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To the contrary, Christians are told that they will take part in judging the angels in I Corinthians 6:3. This is not a major issue for the book or in terms of theology. The idea is referred to a couple of times in preceding chapters, but the emphasis is certainly on the more clear idea that man is above the beasts of the field. Nonetheless, this does illustrate a severe weakness in terms of how the Bible is used: a point that is not evident in the cited Scripture and is to some degree up to debate is stated and assumed and then assumed to be Biblical henceforth. Another example is found in the chapter entitled, "Liberty and the Environment: The Sobering Parable of Joseph and the Israelites in Egypt." In this chapter, one of the longest in the book, Hayward interpreted the story of Joseph in Egypt in light of the economic consequences. While the principles drawn out are not necessarily bad in and of themselves, using Scripture to do so seems dubious. Even with ample waming given beforehand, which is not a common waming among commentators using Scripture for economic thought saying that it is "not intended to supersede the traditional teachings" this seems to have little bearing on how he himself does use the passage.

In the end, he comments of the passage that "Above all, the story of Joseph's Egyptian regency points to the peril of how willing dependency on centralized political solutions can lead to the voluntary surrender of individual liberty" (Hayward 79). Such conclusions drawn do not seem in line with the wamings about superseding the clear theological meaning given at the start. In fact, in the conclusion of the book, Hayward notes as a reason Christians should engage in environmentalism is because of a "specialty" that comes from a "different perspective...that derives from the Christian faith" (Hayward 84). While the perspective and insight Christians have in how they see the environment in light of faith is deemed important, in this chapter Hayward borrOws extensively from a non-Christian for insight into the passage. He cites extensively from Leon Kass, introduced as "author of a major commentary on the Book of Genesis" and this is the only voice offered besides his own (Hayward 74).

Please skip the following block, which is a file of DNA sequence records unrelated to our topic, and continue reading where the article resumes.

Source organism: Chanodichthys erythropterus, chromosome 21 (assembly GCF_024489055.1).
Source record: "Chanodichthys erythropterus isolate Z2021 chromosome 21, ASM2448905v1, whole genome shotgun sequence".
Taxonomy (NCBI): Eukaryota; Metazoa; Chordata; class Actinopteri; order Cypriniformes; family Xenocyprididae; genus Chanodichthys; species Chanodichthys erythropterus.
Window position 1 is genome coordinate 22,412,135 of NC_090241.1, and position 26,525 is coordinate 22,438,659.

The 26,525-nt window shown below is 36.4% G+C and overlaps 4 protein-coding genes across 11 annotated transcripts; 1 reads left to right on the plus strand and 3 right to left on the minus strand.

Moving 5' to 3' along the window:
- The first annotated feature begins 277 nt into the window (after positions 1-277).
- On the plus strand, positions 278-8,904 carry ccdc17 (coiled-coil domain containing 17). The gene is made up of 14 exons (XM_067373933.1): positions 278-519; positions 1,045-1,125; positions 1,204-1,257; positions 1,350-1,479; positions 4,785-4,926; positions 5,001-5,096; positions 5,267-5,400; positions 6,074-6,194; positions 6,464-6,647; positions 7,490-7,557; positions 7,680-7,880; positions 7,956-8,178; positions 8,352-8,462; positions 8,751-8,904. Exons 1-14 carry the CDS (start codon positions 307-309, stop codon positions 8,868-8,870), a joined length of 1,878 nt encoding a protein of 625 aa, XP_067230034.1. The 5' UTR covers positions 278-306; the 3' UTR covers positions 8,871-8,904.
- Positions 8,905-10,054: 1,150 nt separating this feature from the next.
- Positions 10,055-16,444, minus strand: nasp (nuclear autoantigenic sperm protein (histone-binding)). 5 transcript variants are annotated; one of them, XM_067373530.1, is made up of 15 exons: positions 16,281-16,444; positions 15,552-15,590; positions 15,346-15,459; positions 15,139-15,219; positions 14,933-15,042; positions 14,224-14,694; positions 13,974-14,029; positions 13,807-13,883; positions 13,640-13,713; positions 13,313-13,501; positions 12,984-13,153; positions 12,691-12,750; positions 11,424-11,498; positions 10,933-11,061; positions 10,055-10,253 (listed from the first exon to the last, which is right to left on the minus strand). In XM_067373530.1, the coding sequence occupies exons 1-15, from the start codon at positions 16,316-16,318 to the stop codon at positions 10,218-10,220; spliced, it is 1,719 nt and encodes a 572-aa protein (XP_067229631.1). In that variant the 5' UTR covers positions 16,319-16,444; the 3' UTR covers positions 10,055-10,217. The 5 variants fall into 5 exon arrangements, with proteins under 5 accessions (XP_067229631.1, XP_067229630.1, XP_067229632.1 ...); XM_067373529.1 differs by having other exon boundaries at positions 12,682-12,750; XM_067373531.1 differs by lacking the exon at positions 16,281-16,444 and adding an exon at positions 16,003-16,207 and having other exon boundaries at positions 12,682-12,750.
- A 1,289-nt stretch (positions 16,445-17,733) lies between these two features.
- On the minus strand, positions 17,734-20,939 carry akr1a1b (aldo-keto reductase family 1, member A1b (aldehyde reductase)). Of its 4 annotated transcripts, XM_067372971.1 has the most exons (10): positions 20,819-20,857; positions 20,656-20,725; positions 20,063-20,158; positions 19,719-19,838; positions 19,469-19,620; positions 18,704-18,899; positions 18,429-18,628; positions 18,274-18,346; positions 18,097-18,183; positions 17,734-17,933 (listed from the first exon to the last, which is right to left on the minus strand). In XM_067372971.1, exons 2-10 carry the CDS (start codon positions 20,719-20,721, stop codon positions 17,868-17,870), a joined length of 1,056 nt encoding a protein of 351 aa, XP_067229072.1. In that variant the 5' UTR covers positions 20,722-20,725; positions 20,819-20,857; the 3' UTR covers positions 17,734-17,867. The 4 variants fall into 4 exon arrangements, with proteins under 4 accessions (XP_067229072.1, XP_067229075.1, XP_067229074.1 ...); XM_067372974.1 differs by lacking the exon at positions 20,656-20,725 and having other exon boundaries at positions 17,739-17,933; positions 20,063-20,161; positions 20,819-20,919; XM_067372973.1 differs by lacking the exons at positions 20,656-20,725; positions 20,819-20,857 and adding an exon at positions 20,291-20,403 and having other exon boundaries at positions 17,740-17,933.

Kass, however, is a humanist who seeks to "read [Genesis] as a philosophical classic in the same way one would read Plato or Nietzsche" as Publishers Weekly notes (The Beginning of Wisdom: Reading Genesis"). In his conclusion, Hayward himself describes what he has written as "preliminary reflections" (Hayward 82). While the book is succinct and certainly a profitable read, it certainly is lacking in many regards. It scarcely presents a "biblical perspective" as it states in light of the major shortfalls in Biblical interpretation noted in this paper. Nonetheless, the purpose he established in the introduction to the book was well enough supported. A framework was indeed established for interaction of Christians with environmental issues and the secular world, and the Christian reader will be given extra perspective, but not necessarily from interpretation of Scripture itself as the book initially presents itself.

  1. Hayward, Stephen F. Mere Environmentalism: A Biblical Perspective on Humans and the Natural World. Washington, D.C.: American Enterprise Institute Press, 2011. Print. "The Beginning of Wisdom: Reading Genesis." Amazon. N.p. Web. 18 Apr 2013. <http://www.amazon.com/Beginning-Wisdom-Reading-Genesis/dp/0226425673.

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A Christian Worldview on the Environment in Mere Environmentalism A Biblical Perspective on Humans and the Natural World, a Book by Stephen Hayward. (2023, Mar 13). Retrieved from https://phdessay.com/a-christian-worldview-on-the-environment-in-mere-environmentalism-a-biblical-perspective-on-humans-and-the-natural-world-a-book-by-stephen-hayward/